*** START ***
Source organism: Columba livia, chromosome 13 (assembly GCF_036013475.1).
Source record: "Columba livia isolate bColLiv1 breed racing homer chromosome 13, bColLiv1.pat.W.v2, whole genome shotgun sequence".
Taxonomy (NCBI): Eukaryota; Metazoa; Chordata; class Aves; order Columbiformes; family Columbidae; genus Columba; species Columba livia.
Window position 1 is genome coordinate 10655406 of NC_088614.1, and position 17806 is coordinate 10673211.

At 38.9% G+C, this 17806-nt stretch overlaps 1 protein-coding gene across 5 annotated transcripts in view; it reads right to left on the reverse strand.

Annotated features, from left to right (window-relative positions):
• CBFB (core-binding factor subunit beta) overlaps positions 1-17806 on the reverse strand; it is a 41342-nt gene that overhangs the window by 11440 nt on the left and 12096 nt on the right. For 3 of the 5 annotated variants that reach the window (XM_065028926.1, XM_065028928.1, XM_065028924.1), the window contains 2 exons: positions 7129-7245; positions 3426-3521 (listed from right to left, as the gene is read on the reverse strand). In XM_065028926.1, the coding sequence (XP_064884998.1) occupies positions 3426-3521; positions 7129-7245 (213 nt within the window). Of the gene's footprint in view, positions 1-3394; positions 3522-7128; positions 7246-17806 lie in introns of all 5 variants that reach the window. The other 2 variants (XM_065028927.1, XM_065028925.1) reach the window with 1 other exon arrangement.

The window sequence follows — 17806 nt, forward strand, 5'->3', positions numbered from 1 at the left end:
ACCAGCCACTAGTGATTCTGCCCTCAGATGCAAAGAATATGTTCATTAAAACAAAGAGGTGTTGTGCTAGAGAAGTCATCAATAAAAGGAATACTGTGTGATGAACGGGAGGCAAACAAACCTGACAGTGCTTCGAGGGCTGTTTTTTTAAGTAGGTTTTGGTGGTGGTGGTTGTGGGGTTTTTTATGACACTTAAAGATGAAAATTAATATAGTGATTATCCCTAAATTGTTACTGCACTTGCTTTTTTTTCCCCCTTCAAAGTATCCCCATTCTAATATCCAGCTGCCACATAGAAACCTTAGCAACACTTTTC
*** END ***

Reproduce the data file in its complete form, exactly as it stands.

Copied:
Source organism: Columba livia, chromosome 13 (assembly GCF_036013475.1).
Source record: "Columba livia isolate bColLiv1 breed racing homer chromosome 13, bColLiv1.pat.W.v2, whole genome shotgun sequence".
Taxonomy (NCBI): Eukaryota; Metazoa; Chordata; class Aves; order Columbiformes; family Columbidae; genus Columba; species Columba livia.
Window position 1 is genome coordinate 10655406 of NC_088614.1, and position 17806 is coordinate 10673211.

At 38.9% G+C, this 17806-nt stretch overlaps 1 protein-coding gene across 5 annotated transcripts in view; it reads right to left on the reverse strand.

Annotated features, from left to right (window-relative positions):
• CBFB (core-binding factor subunit beta) overlaps positions 1-17806 on the reverse strand; it is a 41342-nt gene that overhangs the window by 11440 nt on the left and 12096 nt on the right. For 3 of the 5 annotated variants that reach the window (XM_065028926.1, XM_065028928.1, XM_065028924.1), the window contains 2 exons: positions 7129-7245; positions 3426-3521 (listed from right to left, as the gene is read on the reverse strand). In XM_065028926.1, the coding sequence (XP_064884998.1) occupies positions 3426-3521; positions 7129-7245 (213 nt within the window). Of the gene's footprint in view, positions 1-3394; positions 3522-7128; positions 7246-17806 lie in introns of all 5 variants that reach the window. The other 2 variants (XM_065028927.1, XM_065028925.1) reach the window with 1 other exon arrangement.

The window sequence follows — 17806 nt, forward strand, 5'->3', positions numbered from 1 at the left end:
ACCAGCCACTAGTGATTCTGCCCTCAGATGCAAAGAATATGTTCATTAAAACAAAGAGGTGTTGTGCTAGAGAAGTCATCAATAAAAGGAATACTGTGTGATGAACGGGAGGCAAACAAACCTGACAGTGCTTCGAGGGCTGTTTTTTTAAGTAGGTTTTGGTGGTGGTGGTTGTGGGGTTTTTTATGACACTTAAAGATGAAAATTAATATAGTGATTATCCCTAAATTGTTACTGCACTTGCTTTTTTTTCCCCCTTCAAAGTATCCCCATTCTAATATCCAGCTGCCACATAGAAACCTTAGCAACACTTTTC